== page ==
Even more powerful, but less often realized, is the role of socially created knowledge in general—including the long, long historical development that produced advanced mathematics, modern chemistry, physics, metallurgy and the many specialized fields that over the last century have led to the technologies and information systems that are the precondition of today’s computer and Internet realities. Mark Zuckerberg and an equally intelligent individual working 30 years ago might have the same human capital and might work with the same commitment, risk and intelligence. But the individual working 30 years ago simply did not have the fruits of society’s general, slowly built "stock of knowledge" to be able to develop and market a social-networking platform.
The popular, conventional view of technology is one in which progress is viewed as a sequence of extraordinary contributions by "great men" (occasionally "great women") and their heroic innovations. But historians of technology have carefully delineated the incremental and cumulative realities of how most technologies actually develop. In general, a speciﬁc ﬁeld of knowledge builds up slowly through diverse contributions over time until—at a particular moment when enough has been established—the next so-called "breakthrough" becomes all but inevitable.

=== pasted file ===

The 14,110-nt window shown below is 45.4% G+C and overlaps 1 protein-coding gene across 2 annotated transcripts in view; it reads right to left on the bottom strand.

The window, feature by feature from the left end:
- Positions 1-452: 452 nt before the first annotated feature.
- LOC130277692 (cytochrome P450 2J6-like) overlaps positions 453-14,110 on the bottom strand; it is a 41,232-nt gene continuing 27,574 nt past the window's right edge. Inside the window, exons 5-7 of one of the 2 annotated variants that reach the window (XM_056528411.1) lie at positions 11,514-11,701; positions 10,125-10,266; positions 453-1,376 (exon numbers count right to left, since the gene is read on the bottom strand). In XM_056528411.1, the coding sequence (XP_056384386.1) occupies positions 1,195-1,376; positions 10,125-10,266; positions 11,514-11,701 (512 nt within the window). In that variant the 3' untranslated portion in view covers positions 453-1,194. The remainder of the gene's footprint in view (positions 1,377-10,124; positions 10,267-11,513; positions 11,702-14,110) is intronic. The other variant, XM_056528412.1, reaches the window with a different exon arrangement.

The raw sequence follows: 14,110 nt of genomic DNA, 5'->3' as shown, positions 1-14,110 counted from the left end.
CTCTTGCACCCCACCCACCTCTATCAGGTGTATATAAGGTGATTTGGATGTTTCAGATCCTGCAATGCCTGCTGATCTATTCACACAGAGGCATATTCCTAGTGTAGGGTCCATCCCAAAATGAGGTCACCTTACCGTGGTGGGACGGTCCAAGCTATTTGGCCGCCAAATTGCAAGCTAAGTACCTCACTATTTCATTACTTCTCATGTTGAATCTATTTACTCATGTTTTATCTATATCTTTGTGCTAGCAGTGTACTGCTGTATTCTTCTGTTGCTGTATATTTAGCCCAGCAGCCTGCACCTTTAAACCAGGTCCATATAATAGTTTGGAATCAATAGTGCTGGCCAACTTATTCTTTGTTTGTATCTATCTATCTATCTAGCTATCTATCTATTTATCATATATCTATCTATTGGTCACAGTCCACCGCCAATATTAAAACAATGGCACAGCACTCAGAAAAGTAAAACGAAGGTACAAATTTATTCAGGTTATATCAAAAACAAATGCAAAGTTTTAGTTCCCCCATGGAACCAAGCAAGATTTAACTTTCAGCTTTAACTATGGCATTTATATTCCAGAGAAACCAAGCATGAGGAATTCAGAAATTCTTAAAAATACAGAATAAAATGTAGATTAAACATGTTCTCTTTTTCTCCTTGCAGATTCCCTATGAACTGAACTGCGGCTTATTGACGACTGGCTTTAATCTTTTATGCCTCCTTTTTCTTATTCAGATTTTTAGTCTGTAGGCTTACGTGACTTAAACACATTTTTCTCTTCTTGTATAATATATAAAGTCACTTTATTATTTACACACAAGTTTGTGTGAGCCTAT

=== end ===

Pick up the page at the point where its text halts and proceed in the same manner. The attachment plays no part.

Often, many intelligent people reach the same point at virtually the same time, for the simple reason that they all are working from the same developing information and research base. The next step commonly becomes obvious (or if not obvious, very likely to be taken within a few months or years). We tend to give credit (and often a vast fortune!) to the person who gets there ﬁrst—or rather, who gets the ﬁrst public attention, since often the "real" ﬁrst person may not be as good at public relations as the one who jumps to the front of the line and claims credit.
Thus we remember Alexander Graham Bell as the inventor of the telephone even though, among others, Elisha Gray and Antonio Meucci got there at the same time or even before him. Both Newton and Leibniz developed versions of the calculus at roughly the same time. If Bill Gates hadn’t "invented" the MS-DOS operating system, someone else would have invented a similar system—and, in fact, Gary Kildall did. Few recall that Campus Network, the social Web site of Columbia University student Adam Goldberg, predated Zuckerberg's Facebook, and in many ways was more sophisticated. Other forgotten innovations include the precursor to Siri, the latest iPhone's conversational personal assistant, CALO (Cognitive Agent that Learns and Organizes), which was developed by a California company called SRI International with a five-year, multimillion-dollar Pentagon grant.